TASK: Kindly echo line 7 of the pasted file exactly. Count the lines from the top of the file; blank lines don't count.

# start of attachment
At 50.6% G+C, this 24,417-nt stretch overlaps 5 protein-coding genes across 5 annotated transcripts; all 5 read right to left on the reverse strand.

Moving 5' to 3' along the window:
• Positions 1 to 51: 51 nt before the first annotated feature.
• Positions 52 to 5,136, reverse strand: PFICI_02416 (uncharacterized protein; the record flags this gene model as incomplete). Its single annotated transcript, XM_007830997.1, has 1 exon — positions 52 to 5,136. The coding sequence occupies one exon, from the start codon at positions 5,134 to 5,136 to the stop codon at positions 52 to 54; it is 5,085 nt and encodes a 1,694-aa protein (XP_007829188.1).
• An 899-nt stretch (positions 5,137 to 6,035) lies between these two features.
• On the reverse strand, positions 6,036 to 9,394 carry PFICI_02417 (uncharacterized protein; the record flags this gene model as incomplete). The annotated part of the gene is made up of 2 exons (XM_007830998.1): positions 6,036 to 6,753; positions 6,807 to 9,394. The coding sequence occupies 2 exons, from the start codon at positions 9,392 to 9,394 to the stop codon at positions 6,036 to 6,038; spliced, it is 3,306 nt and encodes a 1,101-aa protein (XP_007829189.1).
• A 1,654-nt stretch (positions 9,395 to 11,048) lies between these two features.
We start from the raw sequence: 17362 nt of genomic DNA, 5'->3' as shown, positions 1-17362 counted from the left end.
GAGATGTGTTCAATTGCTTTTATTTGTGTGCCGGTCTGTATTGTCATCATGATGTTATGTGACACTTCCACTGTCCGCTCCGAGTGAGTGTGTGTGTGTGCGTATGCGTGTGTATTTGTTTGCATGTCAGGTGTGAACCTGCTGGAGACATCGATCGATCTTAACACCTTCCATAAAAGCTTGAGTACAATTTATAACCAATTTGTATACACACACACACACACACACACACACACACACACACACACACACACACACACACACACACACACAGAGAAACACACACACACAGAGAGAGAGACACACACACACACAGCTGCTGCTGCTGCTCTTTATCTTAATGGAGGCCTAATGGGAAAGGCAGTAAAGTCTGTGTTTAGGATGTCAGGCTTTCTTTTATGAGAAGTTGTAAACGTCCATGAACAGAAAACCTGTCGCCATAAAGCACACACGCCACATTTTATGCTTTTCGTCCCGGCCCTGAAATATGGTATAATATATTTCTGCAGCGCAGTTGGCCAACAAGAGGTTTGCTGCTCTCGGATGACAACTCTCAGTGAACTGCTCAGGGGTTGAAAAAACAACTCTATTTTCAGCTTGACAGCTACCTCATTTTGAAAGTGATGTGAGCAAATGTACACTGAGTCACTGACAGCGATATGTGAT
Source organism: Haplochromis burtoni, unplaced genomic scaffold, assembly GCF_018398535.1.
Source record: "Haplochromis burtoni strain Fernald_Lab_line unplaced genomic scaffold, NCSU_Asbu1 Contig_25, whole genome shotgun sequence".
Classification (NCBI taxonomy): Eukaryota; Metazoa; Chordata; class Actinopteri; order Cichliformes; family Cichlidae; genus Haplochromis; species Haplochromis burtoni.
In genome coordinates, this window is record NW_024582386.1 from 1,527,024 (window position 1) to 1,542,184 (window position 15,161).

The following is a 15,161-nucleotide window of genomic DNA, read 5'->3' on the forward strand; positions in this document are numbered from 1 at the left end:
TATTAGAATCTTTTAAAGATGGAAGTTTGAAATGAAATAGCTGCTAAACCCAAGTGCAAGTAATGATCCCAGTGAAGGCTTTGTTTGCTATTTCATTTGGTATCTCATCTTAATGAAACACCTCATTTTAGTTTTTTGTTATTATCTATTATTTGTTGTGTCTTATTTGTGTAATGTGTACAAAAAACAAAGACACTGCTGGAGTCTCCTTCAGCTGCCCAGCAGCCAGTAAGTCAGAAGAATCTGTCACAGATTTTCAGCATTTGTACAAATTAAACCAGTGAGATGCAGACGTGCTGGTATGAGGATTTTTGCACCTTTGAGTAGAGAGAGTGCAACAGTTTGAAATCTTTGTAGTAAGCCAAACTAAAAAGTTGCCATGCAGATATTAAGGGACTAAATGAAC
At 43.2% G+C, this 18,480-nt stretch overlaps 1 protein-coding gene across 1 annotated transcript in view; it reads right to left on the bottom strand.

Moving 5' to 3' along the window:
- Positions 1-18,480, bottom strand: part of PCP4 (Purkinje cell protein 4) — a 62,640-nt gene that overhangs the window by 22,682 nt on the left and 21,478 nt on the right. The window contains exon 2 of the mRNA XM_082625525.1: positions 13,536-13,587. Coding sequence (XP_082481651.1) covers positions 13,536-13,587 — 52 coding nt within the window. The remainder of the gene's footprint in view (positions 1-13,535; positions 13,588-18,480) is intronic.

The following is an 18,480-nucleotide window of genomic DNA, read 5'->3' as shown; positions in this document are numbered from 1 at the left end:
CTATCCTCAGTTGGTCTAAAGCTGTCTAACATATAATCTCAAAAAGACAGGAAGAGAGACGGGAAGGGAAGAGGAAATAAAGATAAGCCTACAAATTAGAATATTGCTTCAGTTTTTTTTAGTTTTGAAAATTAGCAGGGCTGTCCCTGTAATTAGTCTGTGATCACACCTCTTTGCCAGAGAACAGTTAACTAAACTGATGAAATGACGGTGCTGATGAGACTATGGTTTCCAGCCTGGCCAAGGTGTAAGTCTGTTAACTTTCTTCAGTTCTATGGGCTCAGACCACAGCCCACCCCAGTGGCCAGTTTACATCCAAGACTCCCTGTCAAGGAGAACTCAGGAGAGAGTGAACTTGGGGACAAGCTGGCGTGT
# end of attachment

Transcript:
• A 1,654-nt stretch (positions 9,395 to 11,048) lies between these two features.